Fettes pocketed the money and applauded the sentiment. “You are a philosopher,” he cried. “I was an ass until I met you. Between you and K – by the Lord Harry – you’ll make a man of me yet!”

“Of course we will,” Macfarlane happily agreed. “I tell you, it took a man to back me up the other morning. There are some big, brawling, forty-year-old cowards who would have turned sick, but you kept your head – I watched you.”

“Well, why not? It didn’t concern me. There was nothing to gain on the one side but, on the other I could count on your gratitude, you see?” Fettes boasted, slapping his pocket so the gold pieces rang.

Macfarlane felt a touch of alarm at these unpleasant words. He may have regretted teaching his young friend so well, but he had no time to interrupt as Fettes continued his rant.

“The great thing is not being afraid. Between you and me – I don’t want to hang – that’s only practical. Hell, God, Devil, right, wrong, sin, crime – these are all curiosities that may frighten boys, but men – like you and me – despise them. Here’s to the memory of Gray!”

By now, it was growing late. As requested, the wagon was brought around with both lamps shining brightly, and the young men paid their bill before setting off. They announced they were heading for Peebles and drove in that direction until they were past the last houses; then, they extinguished the lamps before turning down a backroad toward Glencorse. The only sound was that of their own passage and the relentless, pouring rain. It was pitch-black; occasionally, a white gate or stone would guide them for a short distance, but mostly they advanced one, slow step at a time as they stumbled to their isolated destination. In the sunken woods that traverse the graveyard – the last glimmer of light failed them, and it became necessary to re-light one of the wagon’s lanterns. Under the dripping trees and surrounded by huge, moving shadows – they arrived at the scene of their unholy labors.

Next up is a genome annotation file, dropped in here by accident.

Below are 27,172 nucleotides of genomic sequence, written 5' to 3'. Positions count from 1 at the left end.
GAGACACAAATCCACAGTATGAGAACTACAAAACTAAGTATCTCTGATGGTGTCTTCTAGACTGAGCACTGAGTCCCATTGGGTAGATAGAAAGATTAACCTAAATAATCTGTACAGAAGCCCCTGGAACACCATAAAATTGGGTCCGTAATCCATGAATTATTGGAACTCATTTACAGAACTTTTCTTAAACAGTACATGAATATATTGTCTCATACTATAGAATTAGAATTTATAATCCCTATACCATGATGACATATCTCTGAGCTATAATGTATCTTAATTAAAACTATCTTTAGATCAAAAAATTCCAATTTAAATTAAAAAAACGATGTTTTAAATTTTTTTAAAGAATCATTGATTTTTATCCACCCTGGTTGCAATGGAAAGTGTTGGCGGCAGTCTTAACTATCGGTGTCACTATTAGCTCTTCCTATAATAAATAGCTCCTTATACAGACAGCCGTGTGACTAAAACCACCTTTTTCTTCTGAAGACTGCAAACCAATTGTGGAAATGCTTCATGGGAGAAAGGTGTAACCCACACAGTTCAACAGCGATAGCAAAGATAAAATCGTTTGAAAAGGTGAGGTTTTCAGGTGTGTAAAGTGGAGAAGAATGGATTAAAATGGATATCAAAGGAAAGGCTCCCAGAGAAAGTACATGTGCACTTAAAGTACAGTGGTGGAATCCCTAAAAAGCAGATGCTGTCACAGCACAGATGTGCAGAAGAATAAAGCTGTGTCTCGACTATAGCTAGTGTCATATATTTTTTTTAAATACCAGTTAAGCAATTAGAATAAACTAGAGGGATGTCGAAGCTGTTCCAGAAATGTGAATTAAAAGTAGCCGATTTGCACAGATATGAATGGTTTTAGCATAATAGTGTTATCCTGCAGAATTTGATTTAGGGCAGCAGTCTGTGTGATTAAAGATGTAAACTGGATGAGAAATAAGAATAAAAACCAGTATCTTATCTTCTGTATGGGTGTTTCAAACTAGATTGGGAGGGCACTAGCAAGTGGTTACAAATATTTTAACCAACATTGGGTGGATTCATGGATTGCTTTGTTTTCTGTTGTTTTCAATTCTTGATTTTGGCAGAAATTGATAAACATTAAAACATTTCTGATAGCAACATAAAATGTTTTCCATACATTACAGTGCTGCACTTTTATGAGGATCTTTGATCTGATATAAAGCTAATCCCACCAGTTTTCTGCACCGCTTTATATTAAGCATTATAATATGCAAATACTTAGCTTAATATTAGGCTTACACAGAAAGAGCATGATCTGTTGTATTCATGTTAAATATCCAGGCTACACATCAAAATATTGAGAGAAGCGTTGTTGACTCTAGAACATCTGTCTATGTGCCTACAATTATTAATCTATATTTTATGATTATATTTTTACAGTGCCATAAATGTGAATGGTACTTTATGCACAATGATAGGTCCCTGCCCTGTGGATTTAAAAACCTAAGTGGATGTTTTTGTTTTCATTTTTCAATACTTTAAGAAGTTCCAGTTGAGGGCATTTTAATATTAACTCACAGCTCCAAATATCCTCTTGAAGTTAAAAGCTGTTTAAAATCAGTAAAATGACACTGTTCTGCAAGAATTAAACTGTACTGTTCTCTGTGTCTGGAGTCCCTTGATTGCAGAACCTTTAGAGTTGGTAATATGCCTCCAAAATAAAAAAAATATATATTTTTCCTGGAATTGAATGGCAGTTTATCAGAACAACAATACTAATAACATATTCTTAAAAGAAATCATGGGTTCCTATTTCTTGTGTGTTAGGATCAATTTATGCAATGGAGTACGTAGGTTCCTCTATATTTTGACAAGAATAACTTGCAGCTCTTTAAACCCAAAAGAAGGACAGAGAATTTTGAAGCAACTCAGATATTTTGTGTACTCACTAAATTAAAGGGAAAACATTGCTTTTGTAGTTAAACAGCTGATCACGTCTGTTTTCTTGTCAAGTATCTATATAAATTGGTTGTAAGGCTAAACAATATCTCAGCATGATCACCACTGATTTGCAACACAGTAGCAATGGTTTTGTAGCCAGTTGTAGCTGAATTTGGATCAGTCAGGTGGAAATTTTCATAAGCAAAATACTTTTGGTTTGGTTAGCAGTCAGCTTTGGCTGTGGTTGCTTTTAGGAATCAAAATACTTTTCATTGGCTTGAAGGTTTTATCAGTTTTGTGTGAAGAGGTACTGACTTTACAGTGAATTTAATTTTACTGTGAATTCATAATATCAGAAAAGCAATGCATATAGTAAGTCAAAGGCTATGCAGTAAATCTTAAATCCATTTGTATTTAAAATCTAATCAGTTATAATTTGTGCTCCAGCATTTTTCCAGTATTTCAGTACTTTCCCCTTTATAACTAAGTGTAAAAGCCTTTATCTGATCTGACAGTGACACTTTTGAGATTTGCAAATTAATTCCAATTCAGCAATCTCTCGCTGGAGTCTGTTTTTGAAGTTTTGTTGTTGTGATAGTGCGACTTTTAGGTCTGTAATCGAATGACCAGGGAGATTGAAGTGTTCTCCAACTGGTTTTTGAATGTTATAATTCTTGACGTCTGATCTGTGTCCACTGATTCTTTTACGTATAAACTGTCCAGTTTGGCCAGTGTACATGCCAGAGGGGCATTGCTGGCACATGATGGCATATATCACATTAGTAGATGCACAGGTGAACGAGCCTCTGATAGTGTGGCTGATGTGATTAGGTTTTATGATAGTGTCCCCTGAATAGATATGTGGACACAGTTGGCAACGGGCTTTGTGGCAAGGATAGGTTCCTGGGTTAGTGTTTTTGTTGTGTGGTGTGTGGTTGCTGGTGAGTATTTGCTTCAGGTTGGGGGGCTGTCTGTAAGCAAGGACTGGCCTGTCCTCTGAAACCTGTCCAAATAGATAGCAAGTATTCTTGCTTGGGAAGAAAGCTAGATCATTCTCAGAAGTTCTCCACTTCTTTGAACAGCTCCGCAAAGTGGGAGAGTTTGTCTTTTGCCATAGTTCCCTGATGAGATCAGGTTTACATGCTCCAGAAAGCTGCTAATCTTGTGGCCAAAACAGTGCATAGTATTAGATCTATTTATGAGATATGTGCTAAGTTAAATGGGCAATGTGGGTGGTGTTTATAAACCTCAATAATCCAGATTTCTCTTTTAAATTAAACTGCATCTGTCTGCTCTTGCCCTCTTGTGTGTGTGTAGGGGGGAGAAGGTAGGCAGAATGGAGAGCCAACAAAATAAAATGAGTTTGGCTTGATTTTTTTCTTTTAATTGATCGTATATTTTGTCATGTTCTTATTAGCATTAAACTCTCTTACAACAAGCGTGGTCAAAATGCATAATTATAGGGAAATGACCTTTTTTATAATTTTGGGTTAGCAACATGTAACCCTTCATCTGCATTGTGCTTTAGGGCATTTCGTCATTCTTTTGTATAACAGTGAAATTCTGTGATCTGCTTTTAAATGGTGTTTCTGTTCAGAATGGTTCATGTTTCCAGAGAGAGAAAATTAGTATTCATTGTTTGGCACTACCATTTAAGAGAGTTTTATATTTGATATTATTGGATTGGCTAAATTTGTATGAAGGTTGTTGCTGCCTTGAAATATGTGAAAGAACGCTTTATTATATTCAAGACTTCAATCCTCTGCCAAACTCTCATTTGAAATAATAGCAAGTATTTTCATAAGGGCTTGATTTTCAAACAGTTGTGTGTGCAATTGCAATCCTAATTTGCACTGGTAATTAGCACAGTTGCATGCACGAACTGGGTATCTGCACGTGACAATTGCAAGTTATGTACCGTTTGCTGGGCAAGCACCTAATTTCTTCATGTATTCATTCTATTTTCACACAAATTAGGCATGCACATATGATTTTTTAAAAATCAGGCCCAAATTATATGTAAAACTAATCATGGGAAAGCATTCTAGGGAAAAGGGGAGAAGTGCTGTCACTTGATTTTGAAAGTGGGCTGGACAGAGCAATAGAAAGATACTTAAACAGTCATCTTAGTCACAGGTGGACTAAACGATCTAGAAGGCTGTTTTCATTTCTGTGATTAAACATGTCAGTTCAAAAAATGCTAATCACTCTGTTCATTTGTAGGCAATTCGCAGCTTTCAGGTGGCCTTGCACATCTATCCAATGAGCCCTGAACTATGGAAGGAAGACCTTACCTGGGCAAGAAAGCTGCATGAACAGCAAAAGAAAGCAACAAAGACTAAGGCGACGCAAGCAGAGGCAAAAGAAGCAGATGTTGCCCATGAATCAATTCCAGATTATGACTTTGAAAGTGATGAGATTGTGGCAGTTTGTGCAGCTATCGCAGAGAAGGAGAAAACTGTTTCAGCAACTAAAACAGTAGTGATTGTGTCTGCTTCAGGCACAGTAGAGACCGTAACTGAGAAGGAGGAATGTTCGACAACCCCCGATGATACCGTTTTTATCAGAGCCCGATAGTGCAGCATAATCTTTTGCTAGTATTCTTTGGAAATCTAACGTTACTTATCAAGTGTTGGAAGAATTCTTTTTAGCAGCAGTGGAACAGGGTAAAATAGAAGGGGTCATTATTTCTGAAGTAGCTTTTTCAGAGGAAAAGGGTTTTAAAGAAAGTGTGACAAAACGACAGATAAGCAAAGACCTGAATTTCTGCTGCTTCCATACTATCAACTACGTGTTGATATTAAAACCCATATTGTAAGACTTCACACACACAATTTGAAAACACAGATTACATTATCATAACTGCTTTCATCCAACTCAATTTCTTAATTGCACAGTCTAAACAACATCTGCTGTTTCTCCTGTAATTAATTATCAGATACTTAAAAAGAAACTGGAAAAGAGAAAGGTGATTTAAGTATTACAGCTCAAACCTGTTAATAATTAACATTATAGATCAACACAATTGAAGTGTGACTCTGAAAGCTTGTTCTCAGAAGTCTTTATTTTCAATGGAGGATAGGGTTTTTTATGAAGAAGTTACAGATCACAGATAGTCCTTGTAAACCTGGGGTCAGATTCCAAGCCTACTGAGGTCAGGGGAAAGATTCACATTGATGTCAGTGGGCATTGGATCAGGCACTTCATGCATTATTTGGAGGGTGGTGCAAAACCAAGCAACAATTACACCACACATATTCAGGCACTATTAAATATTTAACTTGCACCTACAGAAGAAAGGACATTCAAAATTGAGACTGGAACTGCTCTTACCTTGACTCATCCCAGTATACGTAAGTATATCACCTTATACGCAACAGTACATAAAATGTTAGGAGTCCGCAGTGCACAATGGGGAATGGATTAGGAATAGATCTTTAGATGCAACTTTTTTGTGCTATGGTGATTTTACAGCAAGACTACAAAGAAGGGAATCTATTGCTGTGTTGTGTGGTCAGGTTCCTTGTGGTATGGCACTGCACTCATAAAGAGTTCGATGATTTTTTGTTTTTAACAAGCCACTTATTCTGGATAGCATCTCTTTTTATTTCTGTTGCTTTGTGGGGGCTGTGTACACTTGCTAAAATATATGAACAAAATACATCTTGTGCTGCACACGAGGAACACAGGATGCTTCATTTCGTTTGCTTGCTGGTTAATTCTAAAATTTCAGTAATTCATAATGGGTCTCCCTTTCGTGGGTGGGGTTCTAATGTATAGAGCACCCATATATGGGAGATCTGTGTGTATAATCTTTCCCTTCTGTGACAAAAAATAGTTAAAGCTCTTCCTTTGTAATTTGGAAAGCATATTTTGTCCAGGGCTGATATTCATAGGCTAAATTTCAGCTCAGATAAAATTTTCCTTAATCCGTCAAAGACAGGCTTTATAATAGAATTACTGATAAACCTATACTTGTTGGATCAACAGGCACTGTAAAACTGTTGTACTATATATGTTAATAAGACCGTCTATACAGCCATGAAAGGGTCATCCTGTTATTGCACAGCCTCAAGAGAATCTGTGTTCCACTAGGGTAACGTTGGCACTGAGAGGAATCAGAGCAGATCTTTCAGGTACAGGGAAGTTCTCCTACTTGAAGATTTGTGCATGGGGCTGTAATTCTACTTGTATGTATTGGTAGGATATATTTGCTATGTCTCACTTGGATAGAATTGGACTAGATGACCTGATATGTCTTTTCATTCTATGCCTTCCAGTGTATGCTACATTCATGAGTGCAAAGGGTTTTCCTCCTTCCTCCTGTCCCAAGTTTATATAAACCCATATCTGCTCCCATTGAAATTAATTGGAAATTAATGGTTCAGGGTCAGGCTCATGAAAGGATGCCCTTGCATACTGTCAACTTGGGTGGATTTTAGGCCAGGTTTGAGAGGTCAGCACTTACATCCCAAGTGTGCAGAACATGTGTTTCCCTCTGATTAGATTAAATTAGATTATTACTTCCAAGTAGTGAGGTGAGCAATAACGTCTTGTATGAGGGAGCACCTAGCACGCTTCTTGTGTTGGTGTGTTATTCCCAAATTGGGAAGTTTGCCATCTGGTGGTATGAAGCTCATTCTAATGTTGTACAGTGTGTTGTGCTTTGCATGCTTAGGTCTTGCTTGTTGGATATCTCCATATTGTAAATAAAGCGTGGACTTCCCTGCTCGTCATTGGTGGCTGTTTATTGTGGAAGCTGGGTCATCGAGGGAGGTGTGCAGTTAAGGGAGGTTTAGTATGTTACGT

They were both experienced at their job and proficient with the shovel; they were hardly at it for twenty minutes when they were rewarded by a dull rattle on the coffin lid. At the same moment, Macfarlane hurt his hand on a stone, and carelessly threw it over his head. The grave they stood in was close to the edge of a steep bank above a stream, and the lamp had been propped against a nearby tree to help brighten the area. Purely by chance, the stone’s aim proved true; there was a crash of broken glass, and everything went dark as the lantern bounced loudly down the bank – occasionally colliding with trees. A few stones were hit along the way and rattled behind it until they were all stopped by the stream. Then, all was silent once again. They listened for any hint of sound, but there was only rain to be heard; it was now fully at the wind’s mercy and falling steadily over miles of open country.

They were so close to the end of their miserable task, they decided it was best to finish in the dark. The coffin was broken open, and the body was placed in the sack and carried to the wagon; one man also got in with it to hold it in place, and the other led the horse by groping along walls and bushes until they reached the wider road by Fisher’s Tryst. They rejoiced over the faint glow there like it was daylight, and after getting the horse to a good pace – they merrily continued towards town.